Like most CAH facilities, this specific hospital is located in an underserved rural area. Patients prefer to receive their medical care ‘at home’ but typically are required to travel to medical centers in larger cities to receive many of the necessary diagnostic tests. This results in a hardship for the patient, a loss of revenue for the hospital, patients being absorbed into the care of the larger medical center and/or patients forgoing care due to the hardship involved with traveling.
As mentioned, this case study reviews the implementation of a nuclear medicine service. Nuclear medicine is used to diagnose a wide range of disease including cardiac, gallbladder, cancer, gastric and lung. Hospitalists, cardiologists, internal medicine physicians and family practice physicians find it a valuable tool. However, due to the capital equipment costs, personnel costs and licensing requirements it is not offered at many Critical Access Hospital (CAH) facilities.
HCI has been providing nuclear services for small and large facilities since 1998. The management of HCI has more than three decades of experience in the industry, which allows HCI to source equipment and personnel in such a manner that they can overcome many of the obstacles that prevent CAH facilities to provide this important service.
In this particular case, HCI provided a ‘state of the art’ nuclear medicine camera, computer, hot lab and treadmill.
HCI provides personnel based on the needs of the facility eliminating the need for a F/T technologist. HCI works with the hospital to educate physicians, physician extenders and patients by sponsoring open houses, news advertisements and personal calls on referring physicians.
Working with the hospital management, a small but suitable site was located. HCI’s physicist provided the necessary paperwork for the hospital to apply for the new license. After the initial license application, the hospital requested some administrative changes to the paperwork. HCI provided the necessary support for license amendments. Drawings specifications, provided by HCI and their service team, allowed the hospital engineering team to prep the site for delivery of the equipment.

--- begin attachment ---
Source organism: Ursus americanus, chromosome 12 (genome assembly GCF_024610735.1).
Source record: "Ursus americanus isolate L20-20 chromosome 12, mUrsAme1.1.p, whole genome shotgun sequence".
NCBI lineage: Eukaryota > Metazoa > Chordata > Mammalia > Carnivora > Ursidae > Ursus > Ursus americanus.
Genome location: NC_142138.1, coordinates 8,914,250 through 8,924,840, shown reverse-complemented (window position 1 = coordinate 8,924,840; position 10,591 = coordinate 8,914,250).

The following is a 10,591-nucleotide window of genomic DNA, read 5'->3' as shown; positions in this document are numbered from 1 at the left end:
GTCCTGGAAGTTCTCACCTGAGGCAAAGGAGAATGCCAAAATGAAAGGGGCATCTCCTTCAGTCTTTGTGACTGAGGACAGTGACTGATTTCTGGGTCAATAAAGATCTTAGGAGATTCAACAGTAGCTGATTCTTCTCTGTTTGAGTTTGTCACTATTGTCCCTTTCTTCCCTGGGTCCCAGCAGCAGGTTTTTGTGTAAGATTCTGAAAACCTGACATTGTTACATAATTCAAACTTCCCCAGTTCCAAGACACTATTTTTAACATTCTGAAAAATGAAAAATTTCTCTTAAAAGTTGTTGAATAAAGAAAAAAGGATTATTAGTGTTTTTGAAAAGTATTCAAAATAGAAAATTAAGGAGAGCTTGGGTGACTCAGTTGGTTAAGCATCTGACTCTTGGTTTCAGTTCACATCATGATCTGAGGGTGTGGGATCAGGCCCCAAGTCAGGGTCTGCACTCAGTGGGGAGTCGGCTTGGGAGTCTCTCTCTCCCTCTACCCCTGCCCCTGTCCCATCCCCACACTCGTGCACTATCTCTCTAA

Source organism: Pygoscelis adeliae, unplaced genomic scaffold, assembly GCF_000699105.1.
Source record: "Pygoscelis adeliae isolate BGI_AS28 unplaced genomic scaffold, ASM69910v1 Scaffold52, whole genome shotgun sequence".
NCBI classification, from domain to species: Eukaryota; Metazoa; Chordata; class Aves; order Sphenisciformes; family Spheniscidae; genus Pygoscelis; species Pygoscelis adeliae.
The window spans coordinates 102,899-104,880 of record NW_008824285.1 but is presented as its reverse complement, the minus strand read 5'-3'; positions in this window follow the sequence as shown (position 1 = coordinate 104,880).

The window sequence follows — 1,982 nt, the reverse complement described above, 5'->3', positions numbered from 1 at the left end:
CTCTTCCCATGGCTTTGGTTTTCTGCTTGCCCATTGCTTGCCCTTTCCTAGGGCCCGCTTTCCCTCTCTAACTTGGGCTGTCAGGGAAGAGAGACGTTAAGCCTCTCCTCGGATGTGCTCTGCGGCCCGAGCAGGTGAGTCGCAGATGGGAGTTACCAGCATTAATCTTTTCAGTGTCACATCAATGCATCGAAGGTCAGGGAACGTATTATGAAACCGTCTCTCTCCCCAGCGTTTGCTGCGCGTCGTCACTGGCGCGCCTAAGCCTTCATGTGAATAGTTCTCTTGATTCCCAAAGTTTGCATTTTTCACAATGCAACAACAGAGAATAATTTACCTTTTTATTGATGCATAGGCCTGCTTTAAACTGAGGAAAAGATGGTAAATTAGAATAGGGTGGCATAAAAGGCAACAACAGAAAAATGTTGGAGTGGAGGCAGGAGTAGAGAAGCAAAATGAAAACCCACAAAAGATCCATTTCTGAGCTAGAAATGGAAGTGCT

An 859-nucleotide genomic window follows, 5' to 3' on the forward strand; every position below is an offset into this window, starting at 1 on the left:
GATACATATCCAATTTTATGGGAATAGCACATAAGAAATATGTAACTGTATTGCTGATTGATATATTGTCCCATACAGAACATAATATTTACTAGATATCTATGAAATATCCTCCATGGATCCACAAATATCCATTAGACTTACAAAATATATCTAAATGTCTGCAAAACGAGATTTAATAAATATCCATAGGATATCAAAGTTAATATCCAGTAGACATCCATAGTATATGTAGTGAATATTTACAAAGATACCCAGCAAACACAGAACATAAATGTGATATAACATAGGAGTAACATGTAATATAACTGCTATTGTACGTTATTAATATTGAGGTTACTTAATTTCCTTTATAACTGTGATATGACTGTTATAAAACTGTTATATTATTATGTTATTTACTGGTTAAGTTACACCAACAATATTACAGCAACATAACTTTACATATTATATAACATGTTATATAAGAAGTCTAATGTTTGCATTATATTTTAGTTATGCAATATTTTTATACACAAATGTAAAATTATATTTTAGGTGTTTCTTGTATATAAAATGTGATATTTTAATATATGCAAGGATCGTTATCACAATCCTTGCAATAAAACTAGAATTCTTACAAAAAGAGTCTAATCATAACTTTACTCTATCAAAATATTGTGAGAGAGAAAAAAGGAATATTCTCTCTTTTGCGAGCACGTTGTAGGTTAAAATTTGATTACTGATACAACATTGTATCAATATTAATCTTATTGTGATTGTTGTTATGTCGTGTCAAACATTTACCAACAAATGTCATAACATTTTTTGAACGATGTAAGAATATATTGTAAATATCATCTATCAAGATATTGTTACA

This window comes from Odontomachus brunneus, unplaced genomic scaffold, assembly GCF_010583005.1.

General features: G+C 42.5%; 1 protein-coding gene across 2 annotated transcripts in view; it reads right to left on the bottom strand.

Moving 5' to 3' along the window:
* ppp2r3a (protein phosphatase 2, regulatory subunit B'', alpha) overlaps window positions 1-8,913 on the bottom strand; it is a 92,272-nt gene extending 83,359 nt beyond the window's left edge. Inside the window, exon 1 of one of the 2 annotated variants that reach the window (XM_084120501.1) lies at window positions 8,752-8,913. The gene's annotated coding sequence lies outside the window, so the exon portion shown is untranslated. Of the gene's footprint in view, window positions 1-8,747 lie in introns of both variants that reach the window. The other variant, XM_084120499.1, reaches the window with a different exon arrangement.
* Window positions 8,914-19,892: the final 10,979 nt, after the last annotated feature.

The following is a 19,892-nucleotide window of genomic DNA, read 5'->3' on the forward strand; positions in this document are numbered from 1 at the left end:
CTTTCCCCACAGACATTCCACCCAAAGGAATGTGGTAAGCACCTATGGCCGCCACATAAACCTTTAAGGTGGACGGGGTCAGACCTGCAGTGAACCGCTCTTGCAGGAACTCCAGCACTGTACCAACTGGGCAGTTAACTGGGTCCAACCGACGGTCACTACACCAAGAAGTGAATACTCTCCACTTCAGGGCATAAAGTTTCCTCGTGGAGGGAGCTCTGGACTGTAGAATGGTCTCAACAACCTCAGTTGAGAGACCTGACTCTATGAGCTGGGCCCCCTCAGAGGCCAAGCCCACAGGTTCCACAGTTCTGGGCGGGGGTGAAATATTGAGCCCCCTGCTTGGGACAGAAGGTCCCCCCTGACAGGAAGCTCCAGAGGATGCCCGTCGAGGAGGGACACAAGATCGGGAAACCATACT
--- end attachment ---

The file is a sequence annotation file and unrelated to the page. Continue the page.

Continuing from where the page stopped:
The equipment was delivered and installed as planned.
The treadmill was installed and later moved to accommodate additional ‘non- nuclear’ patients. HCI personnel worked with hospital personnel and physicians to ensure stress tests were performed efficiently and properly. HCI provided the support necessary for a Radiation Safety Officer and the required safety meetings. The initial inspection was perfect.
Financially, the project has been successful for the hospital. Service is provided two full days per week. Initially, volume started at 10 scans in the first month but has grown steadily each month.
Today, we are scanning over 30 patients per month. Based on referring physician’s requests, we are looking to add one to two half-days per week to accommodate emergency scans. Volume grew due to physician and patient education about nuclear medicine as well as the availability of the service.
HCI provided support for open houses, personal visits and follow-up visits, referring physicians, local newspaper advertisement of the service, marketing flyers, press releases and more.
At a volume of 30 scans per month (divided 70% cardiac and 30% general nuclear) the hospital is ‘netting’ $6,500 per month, or almost $80,000 per year. The attainable goal of the hospital is 40 scans per month. At the previously mentioned split between cardiac and general nuclear tests, the hospital will net in excess of $160,000 per year. This financial analysis does not take into account the additional revenue generated by keeping the patients “in town,” the expense savings that result due to quickly diagnosing and treating patients, nor does it take into account the marketing expense savings included in our program.
In conclusion, the partnership with HCI has enabled the hospital to provide a necessary service for their patient population while positively adding to the hospital’s bottom line. HCI’s program has provided a model that fosters growth, improves patient care and provides the community access to advanced medical technology.
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